Let’s go back to Good News Friday (Nov. 20) and it’s time to listen to the album we’ve all been patiently waiting for. My coworkers, men, can’t stop talking about Meg Thee Stallion‘s official debut. Upon pressing play, you’ll understand immediately that although Good News can be a polarizing project, it definitively positions Black women as a community of power in every bar uttered.
Hot Girl Meg has given us the indisputable commandments of a bad b*tch, putting f*ck boys all over the nation on notice.
As a Black woman, myself, I feel captivated by the Houston Hottie for countless reasons. Women who look like us are always stereotyped, disrespected, and pigeonholed — and historically, Black women of Meg’s height and size have been mocked even more so. But Meg came in the game rewriting the narrative for Stallions and all Black women alike, asserting herself and those who’ve walked in her shoes, as too much woman for any pint-sized man who would ridicule her. Pint-sized in financial security, pint-sized in emotional maturity, and let’s just be honest, pint-sized in d*ck. Meg kicked down the industry’s door as the physical manifestation of “you my son,” leading audacious Black woman Hip-Hop lovers everywhere to feel an incredible sense of kinship with the rising star. She’s as bold as they come and she’s a girl’s girl. What’s not to love?
Ironically, Tina Snow kicks the album off by addressing Tory Lanez, the emotionally-stunted rapper charged with shooting her over the summer. She recalls the incident from her point-of-view on the explosive intro track “Shots Fired,” which samples The Notorious B.I.G.’s “Who Shot Ya?” Meg goes on to borrow the sounds of Juvenile, Jazmine Sullivan, Eazy- E, and more throughout her debut. For many, the sampling trend has become annoying, to say the least, but what Meg’s adaptations may lack in originality, they certainly make up for in nostalgia and chutzpah.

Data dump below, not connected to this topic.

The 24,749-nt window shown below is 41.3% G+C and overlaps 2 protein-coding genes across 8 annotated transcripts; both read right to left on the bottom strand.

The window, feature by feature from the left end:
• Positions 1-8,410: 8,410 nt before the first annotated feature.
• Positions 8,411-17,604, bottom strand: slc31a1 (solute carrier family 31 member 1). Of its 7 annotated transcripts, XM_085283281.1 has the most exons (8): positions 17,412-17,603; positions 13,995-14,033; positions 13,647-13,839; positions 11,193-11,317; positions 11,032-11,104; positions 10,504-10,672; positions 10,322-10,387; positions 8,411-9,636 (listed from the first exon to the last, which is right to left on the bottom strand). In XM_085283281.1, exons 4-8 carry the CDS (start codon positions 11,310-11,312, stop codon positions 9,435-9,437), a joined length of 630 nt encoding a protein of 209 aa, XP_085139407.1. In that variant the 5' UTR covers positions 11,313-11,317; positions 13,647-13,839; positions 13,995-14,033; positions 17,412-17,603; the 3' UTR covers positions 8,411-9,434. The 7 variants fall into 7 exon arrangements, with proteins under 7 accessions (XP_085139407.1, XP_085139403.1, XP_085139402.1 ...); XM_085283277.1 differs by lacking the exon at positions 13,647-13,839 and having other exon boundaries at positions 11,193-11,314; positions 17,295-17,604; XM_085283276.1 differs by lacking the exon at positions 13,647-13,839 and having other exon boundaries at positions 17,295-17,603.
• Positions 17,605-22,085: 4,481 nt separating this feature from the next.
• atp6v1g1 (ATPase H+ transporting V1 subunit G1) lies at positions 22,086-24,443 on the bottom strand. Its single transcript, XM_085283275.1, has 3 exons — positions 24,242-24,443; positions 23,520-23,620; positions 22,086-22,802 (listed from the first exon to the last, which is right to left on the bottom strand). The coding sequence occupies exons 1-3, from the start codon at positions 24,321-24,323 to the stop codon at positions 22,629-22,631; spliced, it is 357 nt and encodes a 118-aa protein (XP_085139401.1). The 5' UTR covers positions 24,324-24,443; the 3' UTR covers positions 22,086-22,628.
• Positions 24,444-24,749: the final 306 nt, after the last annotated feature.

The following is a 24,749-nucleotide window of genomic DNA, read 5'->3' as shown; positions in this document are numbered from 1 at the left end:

Thee Stallion stays true to herself on Good News, admirably giving us her strength, sexual agency, and the relentless flow she’s become famous for. The album is full of shake your *ss anthems that will get you in your bag and out of your feelings. “Invest in this p*ssy, boy, support Black business,” she hilariously insists on “Sugar Baby.” My favorite offering on the project, her “Movie” collaboration with Lil Durk, is full of snappy bars. “That ain’t my man, but that’s my man though, so watch yo’ hands ho,” she spits effortlessly. “This expensive, don’t be touching on what you ain’t paying for.”
Then, on “Circles” we get a rare glimpse of vulnerability when Meg raps “Bullet wounds, backstabs, Mama died, still sad/At war with myself, in my head, b*tch, it’s Baghdad.” In that moment, my ears perked up, as Meg doesn’t let her guard down much on the project. For just a few seconds, we got to see her without all her armor on.
Meg’s fame flow, though revered, has become a point of contention for many, however. Like frequent collaborator, Da Baby, it can be so incessant at times it’s started to feel redundant. On “What’s New,” her hard-hitting performance brightens the track, but on light-hearted songs like “Cry Baby,” “Body,” and “Freaky Girls,” for example, listeners are left craving more versatility throughout the verses. At times, her bars, though lyrically impressive, feel rushed and too familiar in delivery. When Meg lets the beat breathe or switches her execution up just a bit (take her “Savage” Remix featuring Beyoncé and “Girls In The Hood,” as examples), the replay value increases instantly and she becomes unstoppable. Her single “Body,” which happens to be going viral online currently, is one of the best examples of this issue — the homage to curvy women is timely and the Instagram challenge it spawned has sparked some incredible visuals, but the hook is shaky and the song is just too repetitious to truly enjoy.
That said, Good News doubles down on who Meg has been as an artist up until this point, which fans can appreciate. In this moment, we can only salute Meg for the sheer strength it must’ve taken to put this project together following the attack on her person. Meg has been through hell to get to where she is today, and she’s showing no signs of slowing down. We’re looking forward to the project that fluidly flexes her versatility in flow and in subject matter, as we’ve seen just a glimpse of what our queen is truly capable of.
Get ready and stream Good News here.